How short term rentals could impact AISD enrollment numbers

Residents opposing short term rentals.

AUSTIN (KXAN) —  Dozen stuck it out at City Hall until 2:30 a.m., waiting for the City Council to tackle discussions impacting the future of short terms rentals. Most notably Type 2 STRs, rentals where the owner is not on site. At last check, 179 people were signed up to speak in the public hearing portion.

One line of discussion that’s expected to come up is how STR locations could be playing a role in Austin ISD’s declining population in Central and East Austin schools.

Bertha Delgado is one of many on the east side, and really, all over Austin, all fighting to keep neighborhoods filled with families rather than short term rentals. Living on Haskell Street, she’s seen taxes increases, homes torn down, and families uprooted, forced to move to the outer edges of the city in search of affordable housing options.

“If we keep allowing these STRs (Type 2’s) to continue to grow in the city, in every district, we are going to be doomed. Meaning there will not be no more families in schools. And I’m afraid of that and I hope that they see that we’re taking a stand,” Delgado told KXAN.

She and her children, her parents and grandparents live just blocks away from Martin Junior High and Metz Elementary, an elementary school city statistics show is among several that have seen a steady decline in population. It’s also an area that’s home to 23 percent of Austin’s licensed Type 2 STRs, city data shows. 

“They have occupied homes that could BE families,” Delgado said, saying she wants to see Type 2 STRs moved to commercial zones.

People like Sharon Walker, owner of Walker Luxury Vacation Rentals and a Type 2 owner herself, disagree Type 2 STRs play any part in AISD’s declining enrollment.

“The homes that we have allotted to short term rentals have little to no impact on our current housing market,” Walker said. “What does affect how many children are in our schools is the inability to build homes that are large enough to accommodate the families that would put the children into those schools.”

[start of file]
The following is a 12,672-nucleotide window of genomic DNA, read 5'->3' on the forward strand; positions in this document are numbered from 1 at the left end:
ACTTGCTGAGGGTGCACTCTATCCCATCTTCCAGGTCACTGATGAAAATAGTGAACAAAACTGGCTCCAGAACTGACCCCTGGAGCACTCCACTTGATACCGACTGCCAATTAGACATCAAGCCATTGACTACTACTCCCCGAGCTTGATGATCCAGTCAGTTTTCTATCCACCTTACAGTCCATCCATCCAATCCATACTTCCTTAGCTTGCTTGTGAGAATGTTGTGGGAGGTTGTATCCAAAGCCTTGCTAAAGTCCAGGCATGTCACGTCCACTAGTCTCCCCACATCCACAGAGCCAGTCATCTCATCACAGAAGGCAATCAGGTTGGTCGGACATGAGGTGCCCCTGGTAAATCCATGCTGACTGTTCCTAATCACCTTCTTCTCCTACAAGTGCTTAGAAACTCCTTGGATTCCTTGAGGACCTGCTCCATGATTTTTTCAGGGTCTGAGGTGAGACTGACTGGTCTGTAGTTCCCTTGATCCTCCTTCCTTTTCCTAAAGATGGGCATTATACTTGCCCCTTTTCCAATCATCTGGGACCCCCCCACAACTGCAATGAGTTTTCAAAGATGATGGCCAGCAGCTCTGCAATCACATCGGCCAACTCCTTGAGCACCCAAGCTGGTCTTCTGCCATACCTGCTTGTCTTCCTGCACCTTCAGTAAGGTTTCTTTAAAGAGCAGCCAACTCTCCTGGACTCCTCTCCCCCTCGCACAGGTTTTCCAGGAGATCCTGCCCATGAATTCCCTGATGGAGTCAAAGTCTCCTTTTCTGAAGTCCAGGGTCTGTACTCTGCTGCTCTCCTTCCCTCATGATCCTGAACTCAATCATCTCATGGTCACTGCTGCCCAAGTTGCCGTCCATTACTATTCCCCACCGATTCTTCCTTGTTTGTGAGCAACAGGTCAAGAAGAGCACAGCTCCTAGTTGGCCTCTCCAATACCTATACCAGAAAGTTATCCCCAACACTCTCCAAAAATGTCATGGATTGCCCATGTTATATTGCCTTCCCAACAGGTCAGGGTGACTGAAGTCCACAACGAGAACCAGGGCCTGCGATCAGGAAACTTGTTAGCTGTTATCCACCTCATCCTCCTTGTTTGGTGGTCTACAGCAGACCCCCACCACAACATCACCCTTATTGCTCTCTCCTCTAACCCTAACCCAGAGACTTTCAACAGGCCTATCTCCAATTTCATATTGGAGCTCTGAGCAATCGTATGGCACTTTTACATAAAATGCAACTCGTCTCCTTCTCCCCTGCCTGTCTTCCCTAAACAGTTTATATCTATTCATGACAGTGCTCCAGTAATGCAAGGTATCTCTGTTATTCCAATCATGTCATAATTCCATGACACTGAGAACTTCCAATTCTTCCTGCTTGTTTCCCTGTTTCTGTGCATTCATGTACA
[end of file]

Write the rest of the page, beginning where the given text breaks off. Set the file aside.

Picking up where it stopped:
Rather than add regulations, she says Council should be concerned with enforcing rules already established.

“We have a successful system in place. The problem is, those rules aren’t being enforced,” Walker said.

Those on both sides of the incredibly divisive issue couldn’t be further apart. The only common ground, that neither side feel their voice is being heard. .

“We are not gonna just sit here and let, and let this happen and we not do anything about it,” Delgado said.

To view statistics of short term rental property locations relative to AISD Central and East elementary schools and enrollment numbers via the City Council Message Board, click here. 

Amendments Council will consider include but are not limited to:

  • Inspection every three years for STR license renewals.
  • Add a distance limitation between Type 2 short-term rentals: 1000 feet from an existing Type 2 short-term rental, unless grandfathered (if the license is issued prior to a certain date, the license is not suspended, and is
    timely renewed).
  • Require an applicant to provide local contact information.
  • Require a certification related to outstanding City Code violations at the property.
  • Limit reliance on certificates of occupancy to certificates issued within the last 10 years.
  • Require a determination from Austin Water that the septic system complies with City Code.
  • Authorize the director to deny a renewal application if the license is currently suspended, other violations
    exist, or if repeat offenses occur at the property.
  • A violation of the short-term rental regulations is grounds to deny, suspend, or revoke a license.

New general requirements:

  • Maintain a guest registry.
  • Limit use of sound equipment and noise/music.
  • Prohibit occupancy of a short-term rental if the building permit does not allow occupancy.
  • Require advertisements or promotions to include license numbers and occupancy limit.
  • Prohibit advertising or promoting a short-term rental if it is not licensed.
  • Prohibit advertising or promoting a short-term rental in a manner that violates the City Code.
  • Create specific occupancy limits at short-term rentals and general use of short-term rentals. (Council initiated.)
  • Authorize the director to deny an initial application for a license if applicant violates City Code (or, if applicable, state law) a certain number of times during a specific timeframe.
  • Require a non-compliant property owner to pay a non-compliance fee when applying for or renewing a short-term rental license.
  • Create evidence standards that show a violation of the occupancy and advertising requirements.
  • Remove short-term rental use from Section 25-2-511 (Dwelling Unit Occupancy)
  • Phase out existing Type 2 short-term rentals by April 1, 2022. provides commenting to allow for constructive discussion on the stories we cover. In order to comment here, you acknowledge you have read and agreed to our Terms of Service. Users who violate these terms, including use of vulgar language or racial slurs, will be banned. If you see an inappropriate comment, please flag it for our moderators to review.

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